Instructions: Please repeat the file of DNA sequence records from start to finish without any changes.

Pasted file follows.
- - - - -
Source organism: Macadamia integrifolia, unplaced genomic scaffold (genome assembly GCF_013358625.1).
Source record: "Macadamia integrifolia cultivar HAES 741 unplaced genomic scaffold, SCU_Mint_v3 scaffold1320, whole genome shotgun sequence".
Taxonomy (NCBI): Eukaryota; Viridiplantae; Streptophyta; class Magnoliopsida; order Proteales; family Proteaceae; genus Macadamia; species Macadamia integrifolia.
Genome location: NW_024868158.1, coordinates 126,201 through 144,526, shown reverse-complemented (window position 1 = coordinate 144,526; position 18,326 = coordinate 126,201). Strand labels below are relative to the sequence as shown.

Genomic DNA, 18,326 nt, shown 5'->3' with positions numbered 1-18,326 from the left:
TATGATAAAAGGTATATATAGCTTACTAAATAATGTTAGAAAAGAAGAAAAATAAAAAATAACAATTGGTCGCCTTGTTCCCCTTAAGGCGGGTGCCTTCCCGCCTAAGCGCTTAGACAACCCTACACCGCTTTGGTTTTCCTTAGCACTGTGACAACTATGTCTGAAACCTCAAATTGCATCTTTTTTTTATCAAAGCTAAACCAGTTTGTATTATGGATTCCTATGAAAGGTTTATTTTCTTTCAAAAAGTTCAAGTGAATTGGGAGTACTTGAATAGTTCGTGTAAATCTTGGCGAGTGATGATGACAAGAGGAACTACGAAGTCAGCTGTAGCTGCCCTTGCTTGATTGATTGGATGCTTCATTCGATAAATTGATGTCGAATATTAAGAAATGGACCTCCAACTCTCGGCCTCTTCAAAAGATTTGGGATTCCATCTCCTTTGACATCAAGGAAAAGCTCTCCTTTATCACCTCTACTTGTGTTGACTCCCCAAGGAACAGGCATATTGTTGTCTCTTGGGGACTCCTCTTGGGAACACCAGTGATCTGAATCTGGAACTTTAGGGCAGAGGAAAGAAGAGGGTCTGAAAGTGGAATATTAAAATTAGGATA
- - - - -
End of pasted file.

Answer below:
Source organism: Macadamia integrifolia, unplaced genomic scaffold (genome assembly GCF_013358625.1).
Source record: "Macadamia integrifolia cultivar HAES 741 unplaced genomic scaffold, SCU_Mint_v3 scaffold1320, whole genome shotgun sequence".
Taxonomy (NCBI): Eukaryota; Viridiplantae; Streptophyta; class Magnoliopsida; order Proteales; family Proteaceae; genus Macadamia; species Macadamia integrifolia.
Genome location: NW_024868158.1, coordinates 126,201 through 144,526, shown reverse-complemented (window position 1 = coordinate 144,526; position 18,326 = coordinate 126,201). Strand labels below are relative to the sequence as shown.

Genomic DNA, 18,326 nt, shown 5'->3' with positions numbered 1-18,326 from the left:
TATGATAAAAGGTATATATAGCTTACTAAATAATGTTAGAAAAGAAGAAAAATAAAAAATAACAATTGGTCGCCTTGTTCCCCTTAAGGCGGGTGCCTTCCCGCCTAAGCGCTTAGACAACCCTACACCGCTTTGGTTTTCCTTAGCACTGTGACAACTATGTCTGAAACCTCAAATTGCATCTTTTTTTTATCAAAGCTAAACCAGTTTGTATTATGGATTCCTATGAAAGGTTTATTTTCTTTCAAAAAGTTCAAGTGAATTGGGAGTACTTGAATAGTTCGTGTAAATCTTGGCGAGTGATGATGACAAGAGGAACTACGAAGTCAGCTGTAGCTGCCCTTGCTTGATTGATTGGATGCTTCATTCGATAAATTGATGTCGAATATTAAGAAATGGACCTCCAACTCTCGGCCTCTTCAAAAGATTTGGGATTCCATCTCCTTTGACATCAAGGAAAAGCTCTCCTTTATCACCTCTACTTGTGTTGACTCCCCAAGGAACAGGCATATTGTTGTCTCTTGGGGACTCCTCTTGGGAACACCAGTGATCTGAATCTGGAACTTTAGGGCAGAGGAAAGAAGAGGGTCTGAAAGTGGAATATTAAAATTAGGATA